Securing Your Desktop Computers

Perhaps you were aware that support for your business computers using the Windows XP operating system was being discontinued as of April 8, 2014, maybe not.   Were you able to compile an inventory of the Windows XP machines in use at your business or in virtual home offices of your employees and upgrade them?  Why as a business owner, office manager, or IT support person should you care and be motivated to come up with a plan if you have yet to?

Your business is vulnerable.  According to global security solutions provider Symantec, over 30% of targeted spear phishing attacks during 2013 were aimed at companies with less than 250 employees.  End of life support by Microsoft for the Windows XP operating system eliminates critical support updates that help ensure the security and reliability of the operating system as well as on-line technical information updates that help techies resolve issues when PCs have problems.  If you think that your virus software will protect your XP computers, you are mistaken.

Cyber criminals target organizations to steal and or store stolen information.  Small businesses are targets since stealth attacks or the storage of stolen information can persist for long periods of time without detection.  Targeted attacks result in malware being planted within an unsuspecting company that then provides hackers access to the target company’s computers.

As a business, you may have both legal and regulatory compliance issues, if you process credit cards and or store personal and private information such as social security numbers, driver’s license numbers, bank and credit/debit card numbers, healthcare records, etc.  Even if you don’t have such information, the loss or compromise of your company intellectual property and bank accounts, client data, and other sensitive information can lead to significant reputational harm, financial losses, and legal problems.

In an article published earlier this year titled “Why Your Small Business Is at Risk of a Hack Attack” Entrepreneur provides an overview of what is happening with the world of cyber crime.  This is a quick worthwhile read if you want to learn more of how and why your business may be a target.

Network Management Solutions has been helping companies address business driven technology issues since 1996.  We are currently serving a variety of customers within New Jersey, New York, and the surrounding metro areas of New York and Philadelphia.

You may contact NMS to schedule a free one-hour no obligation consultation to discuss your concerns.  We will provide expert advice in simple business terms on how to best address your issues through NMS or another provider.  NMS can be reached by phone or email at 908-232-0100 or  More information on Network Management Solutions can be found at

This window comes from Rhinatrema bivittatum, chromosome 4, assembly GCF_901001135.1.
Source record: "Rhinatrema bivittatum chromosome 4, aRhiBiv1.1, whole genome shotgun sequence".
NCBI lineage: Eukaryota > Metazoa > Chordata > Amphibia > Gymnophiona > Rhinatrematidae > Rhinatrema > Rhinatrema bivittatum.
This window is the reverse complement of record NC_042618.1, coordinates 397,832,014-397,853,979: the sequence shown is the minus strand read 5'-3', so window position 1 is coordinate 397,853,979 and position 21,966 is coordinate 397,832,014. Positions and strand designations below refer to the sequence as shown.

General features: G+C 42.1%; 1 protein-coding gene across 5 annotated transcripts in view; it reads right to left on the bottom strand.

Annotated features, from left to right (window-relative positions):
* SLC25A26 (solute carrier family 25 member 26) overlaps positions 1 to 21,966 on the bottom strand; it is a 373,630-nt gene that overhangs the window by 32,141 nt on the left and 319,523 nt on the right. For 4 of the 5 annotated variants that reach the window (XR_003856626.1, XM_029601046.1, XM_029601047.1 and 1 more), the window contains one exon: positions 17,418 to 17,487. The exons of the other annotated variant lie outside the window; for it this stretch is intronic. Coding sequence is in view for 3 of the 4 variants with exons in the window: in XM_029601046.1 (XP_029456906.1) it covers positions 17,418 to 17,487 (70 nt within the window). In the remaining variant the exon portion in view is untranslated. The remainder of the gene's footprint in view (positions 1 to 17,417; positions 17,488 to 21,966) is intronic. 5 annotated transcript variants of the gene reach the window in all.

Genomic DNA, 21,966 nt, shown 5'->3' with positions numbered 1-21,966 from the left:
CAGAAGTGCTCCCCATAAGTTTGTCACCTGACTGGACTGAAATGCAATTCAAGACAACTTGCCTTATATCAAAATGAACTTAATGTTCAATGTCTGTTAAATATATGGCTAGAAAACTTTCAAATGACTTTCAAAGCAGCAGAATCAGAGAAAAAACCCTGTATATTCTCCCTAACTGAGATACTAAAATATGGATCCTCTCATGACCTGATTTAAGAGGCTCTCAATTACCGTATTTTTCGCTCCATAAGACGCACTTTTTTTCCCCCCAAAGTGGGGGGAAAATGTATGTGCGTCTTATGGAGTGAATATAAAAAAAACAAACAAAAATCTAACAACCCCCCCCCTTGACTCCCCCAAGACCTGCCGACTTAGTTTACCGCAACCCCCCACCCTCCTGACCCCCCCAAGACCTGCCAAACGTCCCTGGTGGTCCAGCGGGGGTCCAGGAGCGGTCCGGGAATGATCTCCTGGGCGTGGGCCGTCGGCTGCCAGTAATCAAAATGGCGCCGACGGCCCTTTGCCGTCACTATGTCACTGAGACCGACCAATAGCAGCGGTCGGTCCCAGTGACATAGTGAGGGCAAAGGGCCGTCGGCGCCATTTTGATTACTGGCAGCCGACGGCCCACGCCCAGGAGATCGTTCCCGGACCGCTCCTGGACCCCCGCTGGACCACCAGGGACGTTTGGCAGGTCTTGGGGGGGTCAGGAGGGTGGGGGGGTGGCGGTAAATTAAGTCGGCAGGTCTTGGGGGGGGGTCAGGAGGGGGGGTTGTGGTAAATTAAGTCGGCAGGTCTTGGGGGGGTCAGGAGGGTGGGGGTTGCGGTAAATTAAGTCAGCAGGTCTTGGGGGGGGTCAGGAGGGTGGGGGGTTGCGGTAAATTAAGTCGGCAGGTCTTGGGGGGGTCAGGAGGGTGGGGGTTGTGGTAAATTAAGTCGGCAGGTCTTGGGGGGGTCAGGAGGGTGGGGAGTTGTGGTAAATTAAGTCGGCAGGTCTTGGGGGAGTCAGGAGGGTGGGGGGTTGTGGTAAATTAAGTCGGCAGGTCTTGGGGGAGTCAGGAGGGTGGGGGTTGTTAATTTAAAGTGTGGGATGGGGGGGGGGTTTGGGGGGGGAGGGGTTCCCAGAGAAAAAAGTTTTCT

Keeping Corporate Information Safe

There is much in the news about data breaches, information hacks, and data loss.  Such events when publicized can lead to a loss of reputation, brand damage, legal actions, and other undesirable outcomes.  Loss of data can also mean a loss of competitive advantage, damaged infrastructure, and monetary losses, regardless of the size and scope of the business.  If your intellectual property is important to your business it is important to others also.  This can include insiders who may profit from your vulnerabilities while under your employ or become your competitors down the road.

Thefts and losses occur from a variety of sources including both intentional and non-intentional acts. The threat landscape is complex, pervasive, and difficult to manage and mitigate.   Even the largest of corporations face great challenges in keeping pace with the onslaught of new technology, growing threats, and ongoing criminal activity.   Most small to mid-sized businesses do little to address the issues believing they are under the radar and safe from harm.  Unfortunately this is not the case.  So what are the answers?

As with any event that is difficult to control or predict, it is best to be prepared.  Preparations start with being well organized in all facets of the business operation, technology management, ongoing oversight, and the ability to respond precisely to a threat or compromise.  Ad hoc planning and response will not cut it as you are most likely to miss the early warning signs and destroy key information in your response.

Books have been written, courses taught, standards developed, degrees obtained, with professions and lives dedicated to being prepared. This is a complex mission and far beyond the scope of this article, however some food for thought follows.

What do the technology platforms look like in your business?  How are devices deployed?  Are there approved apps, devices,networks, deployment standards, acceptable use policies, ongoing training? If BYOD is part of  your business platform, do you allow devices that are jailbroken, run unapproved apps, and how do you monitor for data leakage?